Some might think this is about long-in-the-tooth cattlemen. But I'm referring to age versus value in the bovine world. Longevity has greater value than ever before.
Breeding herd longevity has become a far more critical beef industry trait in recent years. Good breeding stock is hard to find. The national herd is at its lowest point in over 60 years, so fewer quality animals are available.
Are you shocked by the prices being asked for replacement heifers? If you raise your own replacements and carefully account for the true costs of raising them, you'd be equally shocked.
The doubling of feed prices we're all trying to cope with has a huge effect. And non-feed costs are equally out of control.
Replacements are riskier investments
Depending on your situation, it'll take the net profit from at least three calves (in many cases as many as six calves) to cover the production and development costs of every replacement heifer added to the herd. When a female misses a single calving, most research shows she'll probably never recover the loss of that missed calf.
What's the payback? It's easy to see how a herd with a larger percentage of mature cows has benefits.
Those cows have an overall edge in calving ease and milking ability. Such herds would likely have a higher calf crop weaning percentage plus a heavier average weaning weight. And fewer sleepless nights during calving season is worth quite a bit too!
Because first-calf heifers are still growing, the overall energy requirements of an older herd are lower. You also have the factor of diluting lifetime cow maintenance costs over greater calf numbers.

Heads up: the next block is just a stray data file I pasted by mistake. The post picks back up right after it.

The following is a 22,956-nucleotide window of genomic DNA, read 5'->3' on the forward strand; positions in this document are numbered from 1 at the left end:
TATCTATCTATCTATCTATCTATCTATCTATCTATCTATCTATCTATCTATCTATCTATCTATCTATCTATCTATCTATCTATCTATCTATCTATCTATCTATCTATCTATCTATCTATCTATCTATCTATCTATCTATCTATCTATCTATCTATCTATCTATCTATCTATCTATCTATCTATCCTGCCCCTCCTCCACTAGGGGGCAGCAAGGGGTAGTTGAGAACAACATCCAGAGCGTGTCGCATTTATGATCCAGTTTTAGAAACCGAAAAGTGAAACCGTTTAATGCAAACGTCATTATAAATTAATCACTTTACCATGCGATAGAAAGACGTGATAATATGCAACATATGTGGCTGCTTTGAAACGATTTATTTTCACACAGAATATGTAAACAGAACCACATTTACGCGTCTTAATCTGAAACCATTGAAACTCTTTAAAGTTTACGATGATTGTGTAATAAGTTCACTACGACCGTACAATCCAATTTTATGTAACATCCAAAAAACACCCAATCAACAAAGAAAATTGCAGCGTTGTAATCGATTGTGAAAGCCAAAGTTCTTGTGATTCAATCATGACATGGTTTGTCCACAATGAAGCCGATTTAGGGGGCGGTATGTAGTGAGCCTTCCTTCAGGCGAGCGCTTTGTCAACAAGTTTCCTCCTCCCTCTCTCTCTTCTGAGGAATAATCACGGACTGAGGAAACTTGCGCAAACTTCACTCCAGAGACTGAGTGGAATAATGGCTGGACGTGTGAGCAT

It's much like comparing two hay storage buildings of equal cost and equal capacity. If one has a productive life of 20 years versus 25 years for the other, one has a 20% lower lifetime storage cost per ton of hay.
Yes, there's a down side to greater herd longevity, especially if you're a breeder that aggressively pursues "new genetics." Greater longevity leads to increased generation interval and a likely reduction in genetic gains realized annually.
How to boost herd longevity
It starts right now, while you select those heifers to keep. Try to retain those older, heavier heifers that have the best chance of calving early in your calving season and at 24 months of age.
Heifers calving early with their first calf have the best chance of conceiving early in subsequent breeding seasons and staying "on schedule" throughout their productive life. Earlier calving also leads to heavier weaning weights.
A cooperative study between USDA's Meat Animal Research Center and South Dakota State University collected longevity data on a total of 18,744 heifers. Data was limited to heifers conceiving during their first breeding season.
Heifers that calved during the first 21-day period of the calving season had increased longevity compared to heifers that calved in the second 21-day period or later. Early calvers also had increased weaning weights, total pounds weaned, and average weaning weight compared to heifers calving later.
Don't forget the importance of matching cattle type to your environment. A mismatch undoubtedly leads to reduced longevity. Examples are heavy milking and/or large size cows in a limited-feed environment or breeds poorly suited to extremely hot climates.
Unfortunately, longevity is a low heritability trait. Those willing to use crossbreeding can make more rapid progress.
Crossbreds are typically more fertile, live longer and are more productive than purebreds. But, that doesn't mean purebred breeders should ignore longevity data.
Reporting whole herd longevity data to your breed association is critical to generating genetic predictors. Expected progeny differences for "stayability" are often available. They're usually defined as "the percentage of daughters remaining in the herd at six years of age."
Harpster is a newly retired Penn State University animal scientist and a beef producer.